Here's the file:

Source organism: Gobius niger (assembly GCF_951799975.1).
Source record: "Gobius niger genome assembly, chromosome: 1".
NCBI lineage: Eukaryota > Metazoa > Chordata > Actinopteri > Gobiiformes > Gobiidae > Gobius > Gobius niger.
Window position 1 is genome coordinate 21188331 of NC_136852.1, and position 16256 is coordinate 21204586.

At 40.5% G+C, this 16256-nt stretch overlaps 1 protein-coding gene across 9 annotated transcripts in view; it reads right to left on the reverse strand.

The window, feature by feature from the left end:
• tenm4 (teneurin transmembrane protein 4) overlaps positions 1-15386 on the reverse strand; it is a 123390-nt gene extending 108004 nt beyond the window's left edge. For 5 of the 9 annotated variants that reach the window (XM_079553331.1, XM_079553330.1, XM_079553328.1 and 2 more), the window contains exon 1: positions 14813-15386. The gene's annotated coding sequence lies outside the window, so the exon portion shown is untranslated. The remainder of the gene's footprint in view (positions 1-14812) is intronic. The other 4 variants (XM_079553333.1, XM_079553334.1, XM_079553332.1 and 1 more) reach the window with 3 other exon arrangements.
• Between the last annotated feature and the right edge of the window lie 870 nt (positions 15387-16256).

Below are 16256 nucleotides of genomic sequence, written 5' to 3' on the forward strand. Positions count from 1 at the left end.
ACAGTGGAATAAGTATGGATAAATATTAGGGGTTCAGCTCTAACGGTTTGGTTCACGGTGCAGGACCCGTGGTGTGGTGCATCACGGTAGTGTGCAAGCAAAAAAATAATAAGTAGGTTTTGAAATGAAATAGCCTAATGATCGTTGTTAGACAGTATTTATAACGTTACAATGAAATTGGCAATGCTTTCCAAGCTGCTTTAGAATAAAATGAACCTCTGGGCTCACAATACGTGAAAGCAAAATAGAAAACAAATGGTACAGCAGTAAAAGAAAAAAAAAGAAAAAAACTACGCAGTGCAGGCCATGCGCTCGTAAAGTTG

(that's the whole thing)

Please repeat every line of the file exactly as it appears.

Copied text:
Source organism: Gobius niger (assembly GCF_951799975.1).
Source record: "Gobius niger genome assembly, chromosome: 1".
NCBI lineage: Eukaryota > Metazoa > Chordata > Actinopteri > Gobiiformes > Gobiidae > Gobius > Gobius niger.
Window position 1 is genome coordinate 21188331 of NC_136852.1, and position 16256 is coordinate 21204586.

At 40.5% G+C, this 16256-nt stretch overlaps 1 protein-coding gene across 9 annotated transcripts in view; it reads right to left on the reverse strand.

The window, feature by feature from the left end:
• tenm4 (teneurin transmembrane protein 4) overlaps positions 1-15386 on the reverse strand; it is a 123390-nt gene extending 108004 nt beyond the window's left edge. For 5 of the 9 annotated variants that reach the window (XM_079553331.1, XM_079553330.1, XM_079553328.1 and 2 more), the window contains exon 1: positions 14813-15386. The gene's annotated coding sequence lies outside the window, so the exon portion shown is untranslated. The remainder of the gene's footprint in view (positions 1-14812) is intronic. The other 4 variants (XM_079553333.1, XM_079553334.1, XM_079553332.1 and 1 more) reach the window with 3 other exon arrangements.
• Between the last annotated feature and the right edge of the window lie 870 nt (positions 15387-16256).

Below are 16256 nucleotides of genomic sequence, written 5' to 3' on the forward strand. Positions count from 1 at the left end.
ACAGTGGAATAAGTATGGATAAATATTAGGGGTTCAGCTCTAACGGTTTGGTTCACGGTGCAGGACCCGTGGTGTGGTGCATCACGGTAGTGTGCAAGCAAAAAAATAATAAGTAGGTTTTGAAATGAAATAGCCTAATGATCGTTGTTAGACAGTATTTATAACGTTACAATGAAATTGGCAATGCTTTCCAAGCTGCTTTAGAATAAAATGAACCTCTGGGCTCACAATACGTGAAAGCAAAATAGAAAACAAATGGTACAGCAGTAAAAGAAAAAAAAAGAAAAAAACTACGCAGTGCAGGCCATGCGCTCGTAAAGTTG